Return to DANFS IndexImage of an anchorReturn to Naval Historical Center homepage
flag banner
Dictionary of American Naval Fighting Ships banner
DEPARTMENT OF THE NAVY -- NAVAL HISTORICAL CENTER
805 KIDDER BREESE SE -- WASHINGTON NAVY YARD
WASHINGTON DC 20374-5060

Niphon

 

A fountain or source of light; an alternate version of Nippon, a name sometimes erroneously used for the ship.

 

(ScStr: t. 475; l. 153’2”; b. 24’9”; dph. 17’3”; dr. 11’3”; s. 12.5 k.; cpl. 70; a. I 20–pdr. P.r., 2 12–pdr. r., 4 32–pdrs.)

 

Niphon, a wooden and iron screw steamer launched at Boston in February 1863, was delivered to the Navy at Boston 22 April 1863; commissioned at Boston Navy Yard 24 April 1863, Acting Ens. Joseph B. Breck in command; and was formally purchased 9 May 1863.

 

Assigned to the North Atlantic Blockading Squadron, Niphon was first stationed off Fort Fisher, N.C. which protected Wilmington from attack by sea. She captured blockade runner Banshee at New Inlet, N.C., 29 July 1863. On 18 August she chased steamer Hebe, carrying drugs, clothing, coffee, and provisions for the Confederacy, and forced the blockade runner aground north of Fort Fisher where she was abandoned. The boats from Niphon were sent to destroy Hebe but were swamped in heavy seas and their crews captured. Then Shokoken opened fire on Hebe and she was burned to the waterline.

 

With James Adger, Niphon captured steamer Cornubia north of New Inlet 8 November. Cornubia’s papers exposed the whole scheme by which the Confederacy had clandestinely obtained ships in England. The next day Niphon captured blockade runner Ella and Annie off Masonboro Inlet, N.C., attempting to slip in with a cargo of arms and provisions. Trying to escape, the runner rammed Niphon but surrendered to Federal bluejackets who boarded her when the ships had swung broadside.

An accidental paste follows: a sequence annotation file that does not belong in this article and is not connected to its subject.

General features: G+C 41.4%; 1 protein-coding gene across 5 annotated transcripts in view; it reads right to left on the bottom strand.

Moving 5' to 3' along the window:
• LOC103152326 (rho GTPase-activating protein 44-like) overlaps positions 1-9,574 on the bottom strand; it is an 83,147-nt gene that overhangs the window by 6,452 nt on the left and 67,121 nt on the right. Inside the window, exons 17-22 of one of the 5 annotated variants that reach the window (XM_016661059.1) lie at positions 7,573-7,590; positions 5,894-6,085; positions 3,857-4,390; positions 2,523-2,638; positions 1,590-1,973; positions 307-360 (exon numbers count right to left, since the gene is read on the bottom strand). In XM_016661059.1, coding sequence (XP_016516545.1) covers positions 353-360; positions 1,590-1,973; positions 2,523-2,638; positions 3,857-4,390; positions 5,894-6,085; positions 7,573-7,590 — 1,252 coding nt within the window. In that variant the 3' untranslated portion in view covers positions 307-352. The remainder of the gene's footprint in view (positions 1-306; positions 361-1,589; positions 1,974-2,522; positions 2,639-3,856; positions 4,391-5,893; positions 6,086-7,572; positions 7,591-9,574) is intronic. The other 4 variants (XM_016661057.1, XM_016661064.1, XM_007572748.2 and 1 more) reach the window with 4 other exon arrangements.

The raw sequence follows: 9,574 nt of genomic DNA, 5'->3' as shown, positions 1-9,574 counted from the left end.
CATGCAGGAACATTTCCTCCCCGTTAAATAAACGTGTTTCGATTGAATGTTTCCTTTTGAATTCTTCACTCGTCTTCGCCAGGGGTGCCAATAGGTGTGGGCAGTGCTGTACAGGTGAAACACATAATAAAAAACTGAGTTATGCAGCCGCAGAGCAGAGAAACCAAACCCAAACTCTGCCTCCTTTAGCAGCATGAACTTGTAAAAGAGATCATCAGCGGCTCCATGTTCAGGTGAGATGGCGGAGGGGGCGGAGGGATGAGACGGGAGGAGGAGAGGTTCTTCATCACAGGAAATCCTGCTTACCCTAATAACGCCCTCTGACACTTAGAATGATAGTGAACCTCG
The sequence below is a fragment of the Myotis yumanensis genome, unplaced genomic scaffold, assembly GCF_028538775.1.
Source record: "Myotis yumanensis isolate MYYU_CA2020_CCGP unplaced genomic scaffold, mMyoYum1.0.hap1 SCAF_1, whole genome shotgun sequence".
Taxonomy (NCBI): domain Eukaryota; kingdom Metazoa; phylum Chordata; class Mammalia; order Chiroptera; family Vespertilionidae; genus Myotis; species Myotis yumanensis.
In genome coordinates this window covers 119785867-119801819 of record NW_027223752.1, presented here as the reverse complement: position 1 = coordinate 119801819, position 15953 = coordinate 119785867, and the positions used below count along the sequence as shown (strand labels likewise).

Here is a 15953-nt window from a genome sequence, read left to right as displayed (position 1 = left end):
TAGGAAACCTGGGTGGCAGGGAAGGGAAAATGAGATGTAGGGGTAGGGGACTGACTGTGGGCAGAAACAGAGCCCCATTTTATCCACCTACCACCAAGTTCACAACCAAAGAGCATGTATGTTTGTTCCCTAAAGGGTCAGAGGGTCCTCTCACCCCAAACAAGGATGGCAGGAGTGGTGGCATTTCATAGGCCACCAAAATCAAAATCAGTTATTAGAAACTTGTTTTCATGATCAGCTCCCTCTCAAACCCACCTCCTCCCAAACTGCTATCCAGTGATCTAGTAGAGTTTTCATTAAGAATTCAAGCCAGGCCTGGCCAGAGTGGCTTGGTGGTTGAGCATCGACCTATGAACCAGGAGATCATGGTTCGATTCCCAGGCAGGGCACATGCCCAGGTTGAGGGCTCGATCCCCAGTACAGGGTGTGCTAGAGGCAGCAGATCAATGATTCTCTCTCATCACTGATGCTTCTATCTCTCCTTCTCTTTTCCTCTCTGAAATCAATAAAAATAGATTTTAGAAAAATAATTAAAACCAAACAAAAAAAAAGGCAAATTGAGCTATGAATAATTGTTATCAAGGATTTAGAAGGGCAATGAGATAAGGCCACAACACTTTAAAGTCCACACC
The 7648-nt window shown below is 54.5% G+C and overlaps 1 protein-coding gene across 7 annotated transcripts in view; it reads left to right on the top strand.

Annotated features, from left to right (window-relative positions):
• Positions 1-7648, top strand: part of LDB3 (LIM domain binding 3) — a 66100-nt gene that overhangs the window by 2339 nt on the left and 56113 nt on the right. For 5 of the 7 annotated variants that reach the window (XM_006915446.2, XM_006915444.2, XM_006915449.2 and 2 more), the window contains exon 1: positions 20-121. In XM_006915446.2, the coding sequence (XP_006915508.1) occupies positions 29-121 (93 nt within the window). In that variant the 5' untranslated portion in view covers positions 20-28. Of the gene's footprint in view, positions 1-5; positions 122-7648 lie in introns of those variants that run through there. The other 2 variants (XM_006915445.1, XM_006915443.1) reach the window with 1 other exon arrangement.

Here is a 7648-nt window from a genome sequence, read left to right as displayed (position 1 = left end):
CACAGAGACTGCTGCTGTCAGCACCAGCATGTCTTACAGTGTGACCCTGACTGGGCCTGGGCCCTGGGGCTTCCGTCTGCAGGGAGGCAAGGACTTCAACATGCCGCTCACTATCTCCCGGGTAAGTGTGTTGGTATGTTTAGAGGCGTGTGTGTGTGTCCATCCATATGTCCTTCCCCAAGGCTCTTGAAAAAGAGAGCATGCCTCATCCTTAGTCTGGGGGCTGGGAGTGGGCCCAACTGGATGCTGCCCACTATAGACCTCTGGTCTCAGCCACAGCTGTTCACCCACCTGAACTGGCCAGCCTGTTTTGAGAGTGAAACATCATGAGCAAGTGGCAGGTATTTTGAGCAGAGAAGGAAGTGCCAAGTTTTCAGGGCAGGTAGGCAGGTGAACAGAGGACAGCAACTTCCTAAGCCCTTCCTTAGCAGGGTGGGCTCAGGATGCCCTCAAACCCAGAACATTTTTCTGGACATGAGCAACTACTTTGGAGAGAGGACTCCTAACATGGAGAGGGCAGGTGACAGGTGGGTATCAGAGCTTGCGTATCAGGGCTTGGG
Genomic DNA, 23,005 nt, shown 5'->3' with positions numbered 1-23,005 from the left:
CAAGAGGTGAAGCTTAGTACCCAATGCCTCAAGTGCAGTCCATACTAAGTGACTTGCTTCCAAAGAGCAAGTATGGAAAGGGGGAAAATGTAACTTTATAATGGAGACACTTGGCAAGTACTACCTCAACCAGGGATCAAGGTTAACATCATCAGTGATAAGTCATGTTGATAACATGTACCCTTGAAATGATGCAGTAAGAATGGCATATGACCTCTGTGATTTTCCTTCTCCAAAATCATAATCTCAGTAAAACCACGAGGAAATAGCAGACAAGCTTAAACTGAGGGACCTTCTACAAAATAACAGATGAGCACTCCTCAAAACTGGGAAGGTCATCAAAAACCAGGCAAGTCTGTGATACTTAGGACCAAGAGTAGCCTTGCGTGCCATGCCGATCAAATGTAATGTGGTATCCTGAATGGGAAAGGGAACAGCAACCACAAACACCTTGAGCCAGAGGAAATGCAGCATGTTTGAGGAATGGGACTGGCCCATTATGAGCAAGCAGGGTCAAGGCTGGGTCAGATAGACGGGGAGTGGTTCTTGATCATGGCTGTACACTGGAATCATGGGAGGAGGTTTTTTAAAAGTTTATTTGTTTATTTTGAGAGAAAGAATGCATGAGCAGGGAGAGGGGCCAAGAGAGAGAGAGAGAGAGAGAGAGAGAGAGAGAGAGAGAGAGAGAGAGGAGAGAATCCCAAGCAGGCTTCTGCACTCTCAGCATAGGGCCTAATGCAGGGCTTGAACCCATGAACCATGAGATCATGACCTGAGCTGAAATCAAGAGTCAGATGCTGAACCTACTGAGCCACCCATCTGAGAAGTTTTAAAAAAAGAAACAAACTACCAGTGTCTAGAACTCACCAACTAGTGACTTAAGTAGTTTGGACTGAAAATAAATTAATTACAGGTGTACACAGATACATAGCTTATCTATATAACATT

After capturing Ella and Annie, Niphon returned to Boston for repairs, but was back off New Inlet 6 February 1864. On 21 April, Niphon, Howquah, and Fort Jackson destroyed salt works at Masonboro Sound, N.C. On 27 August, Niphon and Monticello ventured up Masonboro Inlet to silence a Confederate battery. Landing parties from the ships captured arms, ammunition, and food stuffs. A boat expedition from Niphon landed at Masonboro Inlet, N.C. 19 September to gain intelligence on the defenses of Wilmington. They learned that raider C.S.S. Tallahassee and several blockade runners were at Wilmington. That day Acting Master Edmund Kemble relieved Breck in command.

 

On the 25th, Niphon, Howquah, and Governor Buckingham, in an engagement with blockade runner Lynx and Confederate shore batteries, chased the blazing steamer ashore where she burned until consumed.

 

Late on the night of 29 September, Niphon fired upon Night Hawk as she attempted to run into New Inlet, and observed her go aground. A boat crew led by Acting Ensign Semon boarded the steamer and, under fire from Fort Fisher, set her ablaze and brought off the crew as prisoners.

 

Niphon ran British blockade runner Condor aground off New Inlet, 1 October, but was prevented from destroying the steamer by intense fire from Fort Fisher. Among the passengers on board Condor was one of the most famous Confederate agents of the war, Mrs. Rose O’Neal Greenhow who, fearful of being captured with her important dispatches, set out in a boat for shore. Her craft overturned in the heavy surf. The crew managed to get ashore; but the lady weighted down by $2,000 in Confederate gold in a pouch around her neck, drowned.

 

On the 7th, Union blockader Aster chased blockade runner Annie ashore at New Inlet, under the guns of Fort Fisher, but the 285-ton Federal wooden steamer ran aground herself and was destroyed to prevent capture. Niphon rescued Aster’s crew under a hail of fire from Confederate batteries and towed out Berberry, after the Northern steamer had become disabled trying to pull Aster off the shoal.

 

On the last day of October, Wilderness and Niphon seized another blockade runner named Annie off New Inlet, N.C., a British steamer with cargo of tobacco, cotton, and turpentine.

 

Late in November Niphon, in need of extensive repairs, steamed to Boston where she decommissioned 1 December. She was sold at public auction there 17 April 1865, and was documented as Tejuca 23 October 1865 and was sold abroad in 1867.